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ARS Home » Southeast Area » Mayaguez, Puerto Rico » Tropical Crops and Germplasm Research » Research » Research Project #429477

Research Project: Genomic Dissection of Anthracnose Resistance Response in Sorghum [Sorghum bicolor (L.) Moench]

Location: Tropical Crops and Germplasm Research

Project Number: 6090-21000-058-001-I
Project Type: Interagency Reimbursable Agreement

Start Date: Sep 1, 2015
End Date: Sep 14, 2018

Identify new anthracnose resistance sources in diverse sorghum germplasm, identify which loci are responsible for tolerance against anthracnose pathotypes, and determine the disease resistance mechanism of at least one of these loci, with the ultimate goal of providing plant breeders with a tool kit that can be used to identify maximum levels of resistance for an intended area of production.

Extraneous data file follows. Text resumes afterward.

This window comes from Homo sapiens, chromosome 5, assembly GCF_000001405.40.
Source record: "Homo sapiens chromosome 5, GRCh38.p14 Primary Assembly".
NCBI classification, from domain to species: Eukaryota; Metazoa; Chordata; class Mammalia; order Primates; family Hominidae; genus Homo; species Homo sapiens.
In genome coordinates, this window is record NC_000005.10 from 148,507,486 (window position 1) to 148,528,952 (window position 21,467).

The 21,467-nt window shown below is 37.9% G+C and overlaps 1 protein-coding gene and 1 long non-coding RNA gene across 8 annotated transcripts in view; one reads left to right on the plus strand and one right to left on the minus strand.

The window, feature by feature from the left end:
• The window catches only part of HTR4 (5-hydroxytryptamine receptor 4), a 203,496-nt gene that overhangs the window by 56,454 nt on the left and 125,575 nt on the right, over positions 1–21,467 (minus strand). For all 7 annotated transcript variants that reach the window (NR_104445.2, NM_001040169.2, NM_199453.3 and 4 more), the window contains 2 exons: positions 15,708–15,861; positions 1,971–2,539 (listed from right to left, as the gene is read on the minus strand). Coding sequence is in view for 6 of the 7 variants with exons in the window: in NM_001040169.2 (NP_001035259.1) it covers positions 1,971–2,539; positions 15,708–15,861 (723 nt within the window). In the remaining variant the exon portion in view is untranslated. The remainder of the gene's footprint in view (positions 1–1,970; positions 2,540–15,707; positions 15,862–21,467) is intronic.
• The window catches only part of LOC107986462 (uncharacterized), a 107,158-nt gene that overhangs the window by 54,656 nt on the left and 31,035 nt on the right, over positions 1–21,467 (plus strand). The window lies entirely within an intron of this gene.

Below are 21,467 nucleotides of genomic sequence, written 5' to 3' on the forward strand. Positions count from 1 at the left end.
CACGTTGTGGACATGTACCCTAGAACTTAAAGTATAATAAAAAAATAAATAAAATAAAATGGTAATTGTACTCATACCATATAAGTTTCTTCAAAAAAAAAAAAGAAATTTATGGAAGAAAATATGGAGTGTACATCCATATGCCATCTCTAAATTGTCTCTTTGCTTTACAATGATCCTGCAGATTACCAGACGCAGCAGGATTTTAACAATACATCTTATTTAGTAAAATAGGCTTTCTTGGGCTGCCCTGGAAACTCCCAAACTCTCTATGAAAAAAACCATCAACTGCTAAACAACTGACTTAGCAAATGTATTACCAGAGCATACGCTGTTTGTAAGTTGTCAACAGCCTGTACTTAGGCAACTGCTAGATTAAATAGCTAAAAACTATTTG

Three sets of recombinant inbred lines (RILs; ~120 individual lines each) derived from the cross of three sorghum differential lines with resistance to different anthracnose pathotypes (SC112-14, QL3 and IS18760) and a highly susceptible line PI609251 have already been developed as a tool to map anthracnose resistance response against multiple pathotypes. These lines are originally from Ethiopia, India, and Sudan, respectively, and contain different sources of resistance against some anthracnose pathotypes. The anthracnose resistance response of these lines against pathotypes from Puerto Rico, Florida, Georgia, and Texas will be determined through a two-year replicated field trial employing the screening methodology from Prom et al. 2009. High-density recombination linkage maps will be constructed based on genotyping by sequencing (GBS) of the lines, and genomic regions associated to anthracnose resistant response identified by linkage analysis. In order to facilitate this effort, a reduced sample of RILs from each population will be selected based on complementary recombination breakpoints spaced evenly throughout the genome [i.e. selective mapping (Vision et al. 2000) for subsequent greenhouse evaluation against subsets of pathotypes from Puerto Rico, Florida, Georgia, Arkansas, and Texas. This approach will be useful to identify multiple anthracnose resistant loci within a region averaging ~10 cM, which can later be reduced to 1-5 cM intervals by the evaluation of other specific recombinant events present in the RILs populations. The complementary results of both approaches will result in the identification of multiple anthracnose resistant loci, and the genomic information necessary to make adequate use of these resistance sources through marker-assisted selection. In a parallel set of experiments, the molecular mechanism controlling anthracnose resistance response will be investigated by identification of candidate genes underlying a recently identified QTL for anthracnose resistance against pathotypes common in Florida, originating from the resistant cultivar Bk7 (Vermerris, unpublished). Through a combination of fine-mapping, expression analysis, and virus-induced gene silencing with Brome mosaic virus, we will identify and validate individual candidate genes, with complementary histochemical studies providing information on the mechanism of resistance. The identification of anthracnose resistant sources present in the NPGS sweet sorghum germplasm collection will expedite the development of new resistant sweet sorghum varieties by avoiding time-consuming introgression breeding approaches (Cuevas et al. 2014). We will evaluate the approximately 2,180 accessions present in U.S. National Plant Germplasm Sysem (NPGS) for Brix values to develop a diversity panel of ~200 genetically and geographically diverse accessions with high sugar content (>15.0 Brix). This panel will be later evaluated for anthracnose response in Puerto Rico, Florida, Georgia, and Texas. GBS analysis od the panel will be used to do genome-wide association analysis (GWAS) using mixed linear model (MLM) approach to identify novel anthracnose resistant loci.